As an extension of the “unpredictability” factor described above, it’s most fitting to allow your enemy to make the first move. The first attack can be described as their first mistake since they’ll always be on the side of failure on this one.

There are a few reasons for that. Firstly, upon executing a strike, their stamina depletes a little. This means they cannot afford to sprint away and make themselves a vulnerable target as you chase after them.

Moreover, after whiffing a strike or just having their attack blocked, they’ll have to recover that will take up a short period of time for you to attack.

Lastly, having your opponent strike first means you can make a good read or even an educated guess allowing you to parry and perform a counter.

All of these unfavorable scenarios for the enemy player automatically puts them on the losing side of this duel. Most players have a select few attacks that’re their favorite and they’ll continue to throw those out.

Therefore, reading the opponent will let you in on their playstyle making the fight a whole lot of easier.

In the case that an enemy holds their ground and won’t attack first, provoke them into making the first move. This can be done by throwing knives or other projectiles that triggers a response from the opponent.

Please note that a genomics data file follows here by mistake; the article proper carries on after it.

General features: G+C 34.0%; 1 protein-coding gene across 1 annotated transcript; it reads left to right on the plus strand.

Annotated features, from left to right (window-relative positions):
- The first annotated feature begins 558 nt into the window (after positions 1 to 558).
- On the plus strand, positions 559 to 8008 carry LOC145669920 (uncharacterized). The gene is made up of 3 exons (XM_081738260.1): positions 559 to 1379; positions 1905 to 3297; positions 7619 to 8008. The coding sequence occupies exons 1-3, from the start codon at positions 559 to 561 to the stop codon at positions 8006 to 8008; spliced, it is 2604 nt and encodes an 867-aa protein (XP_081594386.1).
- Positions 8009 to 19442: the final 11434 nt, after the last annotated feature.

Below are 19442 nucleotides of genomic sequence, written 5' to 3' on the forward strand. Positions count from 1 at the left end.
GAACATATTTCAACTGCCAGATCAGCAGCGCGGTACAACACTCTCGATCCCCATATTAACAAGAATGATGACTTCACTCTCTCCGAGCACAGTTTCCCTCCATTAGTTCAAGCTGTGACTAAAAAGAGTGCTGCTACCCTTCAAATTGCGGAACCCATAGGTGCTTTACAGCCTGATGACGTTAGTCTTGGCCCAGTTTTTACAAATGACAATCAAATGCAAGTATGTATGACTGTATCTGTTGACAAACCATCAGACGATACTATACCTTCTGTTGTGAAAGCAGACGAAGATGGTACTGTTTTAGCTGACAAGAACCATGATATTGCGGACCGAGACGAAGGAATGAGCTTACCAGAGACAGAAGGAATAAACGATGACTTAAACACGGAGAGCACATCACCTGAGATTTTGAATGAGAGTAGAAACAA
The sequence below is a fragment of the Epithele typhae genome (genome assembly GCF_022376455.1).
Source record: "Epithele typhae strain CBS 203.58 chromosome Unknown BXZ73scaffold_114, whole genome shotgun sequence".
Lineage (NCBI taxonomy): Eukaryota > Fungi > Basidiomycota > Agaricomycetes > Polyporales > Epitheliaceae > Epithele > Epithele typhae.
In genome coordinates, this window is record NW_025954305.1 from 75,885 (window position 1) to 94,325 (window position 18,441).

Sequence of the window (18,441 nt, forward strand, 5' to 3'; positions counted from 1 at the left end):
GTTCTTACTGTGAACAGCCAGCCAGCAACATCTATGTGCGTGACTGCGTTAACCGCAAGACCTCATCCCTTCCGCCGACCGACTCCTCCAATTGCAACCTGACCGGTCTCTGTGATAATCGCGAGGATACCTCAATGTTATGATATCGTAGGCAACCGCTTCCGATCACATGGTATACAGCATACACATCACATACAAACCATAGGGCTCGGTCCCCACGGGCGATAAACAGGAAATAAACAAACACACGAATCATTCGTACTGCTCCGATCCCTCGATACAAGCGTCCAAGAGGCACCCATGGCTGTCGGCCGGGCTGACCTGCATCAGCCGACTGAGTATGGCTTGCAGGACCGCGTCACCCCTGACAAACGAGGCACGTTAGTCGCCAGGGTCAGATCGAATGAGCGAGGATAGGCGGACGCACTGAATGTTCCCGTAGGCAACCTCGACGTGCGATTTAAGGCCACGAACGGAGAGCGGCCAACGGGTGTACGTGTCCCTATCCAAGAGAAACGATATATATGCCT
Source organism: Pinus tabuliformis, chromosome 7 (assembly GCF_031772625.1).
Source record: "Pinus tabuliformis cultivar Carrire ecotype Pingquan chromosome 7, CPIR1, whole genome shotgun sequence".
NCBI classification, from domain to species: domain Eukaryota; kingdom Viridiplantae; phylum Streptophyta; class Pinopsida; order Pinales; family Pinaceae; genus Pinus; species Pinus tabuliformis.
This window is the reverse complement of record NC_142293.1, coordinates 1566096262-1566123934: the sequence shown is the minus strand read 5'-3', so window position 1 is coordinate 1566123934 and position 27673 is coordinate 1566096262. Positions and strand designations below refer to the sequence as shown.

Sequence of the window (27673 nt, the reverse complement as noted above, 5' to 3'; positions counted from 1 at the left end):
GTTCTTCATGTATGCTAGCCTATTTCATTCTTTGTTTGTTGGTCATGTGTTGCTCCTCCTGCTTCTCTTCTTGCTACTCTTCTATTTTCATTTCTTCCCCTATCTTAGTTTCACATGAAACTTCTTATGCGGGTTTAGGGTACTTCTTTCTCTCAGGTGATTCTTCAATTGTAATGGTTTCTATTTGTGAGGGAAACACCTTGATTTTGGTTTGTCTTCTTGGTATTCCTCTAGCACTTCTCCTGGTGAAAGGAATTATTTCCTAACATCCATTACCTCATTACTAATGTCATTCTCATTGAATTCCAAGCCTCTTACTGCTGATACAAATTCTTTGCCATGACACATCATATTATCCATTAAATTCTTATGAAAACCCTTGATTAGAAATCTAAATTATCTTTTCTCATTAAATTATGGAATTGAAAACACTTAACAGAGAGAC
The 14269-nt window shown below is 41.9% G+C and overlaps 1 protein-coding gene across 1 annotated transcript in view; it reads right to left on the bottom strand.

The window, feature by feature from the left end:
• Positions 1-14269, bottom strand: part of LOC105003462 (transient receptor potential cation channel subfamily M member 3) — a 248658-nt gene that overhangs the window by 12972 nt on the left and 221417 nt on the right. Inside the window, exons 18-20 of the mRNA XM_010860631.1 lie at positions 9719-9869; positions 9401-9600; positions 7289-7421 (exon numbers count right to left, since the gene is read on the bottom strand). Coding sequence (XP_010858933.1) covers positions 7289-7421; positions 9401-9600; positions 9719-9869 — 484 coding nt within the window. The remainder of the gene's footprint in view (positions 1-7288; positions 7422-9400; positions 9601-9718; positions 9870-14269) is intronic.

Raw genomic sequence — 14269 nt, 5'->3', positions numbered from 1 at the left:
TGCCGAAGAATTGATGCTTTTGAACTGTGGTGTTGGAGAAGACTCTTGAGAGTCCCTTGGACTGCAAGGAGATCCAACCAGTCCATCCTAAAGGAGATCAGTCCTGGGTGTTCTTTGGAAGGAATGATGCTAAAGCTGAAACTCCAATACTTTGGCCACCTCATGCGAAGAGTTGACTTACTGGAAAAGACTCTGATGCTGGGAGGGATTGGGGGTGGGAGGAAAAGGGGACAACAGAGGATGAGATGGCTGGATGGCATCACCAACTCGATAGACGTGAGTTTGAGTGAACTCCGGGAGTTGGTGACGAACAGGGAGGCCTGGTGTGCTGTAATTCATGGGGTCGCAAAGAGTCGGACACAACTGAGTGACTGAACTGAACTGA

Stick with your Teammates

No matter what your strengths are, a 2 vs 1 fight is always an unfair and unwinnable one. This is because teamwork is encouraged so whether you’re rushing forward or retreating to safety, you need one of your pals to back you up.

Always go for a sole player or better yet, outnumber him with one of your teammates.

Even when attacking as a team, the same “unpredictability” factor comes into account because it’s much difficult to defend against multiple types of strikes than a single one.

You and your teammate should vary their attacks so if one goes with an overhead, the other can perform a stab or a kick so to throw off the opponent in the fight.

Moreover, both you and your comrade should attack from different angles so to rotate around the enemy and baffle him with the position and direction of the attack. After all, the opponent can only hold his shield in one direction.

Your playstyle and teamwork are also correlated in a way that the former should complement the latter. A bow and arrow user won’t have much in terms of defensive options so it’s fitting to pair up with an armored knight.

Similarly, a shielded ally can help you with your spear-playstyle so you can dart around enemies and stab them while your teammate blocks any incoming damage.

The foe will think twice before attacking since he not only has to defend against the spear but the sheer power of the sword. Archers are very useful at delivering lethal hits on armored enemies, thanks to their accuracy and precision for weaker parts.

With that said, an archer should always be accompanied by a suitably armed and armored teammate since archers pretty much suck at close-quarter combat.

Therefore, character diversity in a team is the way to go since it has incredible strategic value and potential. Remember, there’re counter-characters for every class so the entire team sticking with one character and playstyle isn’t a good idea.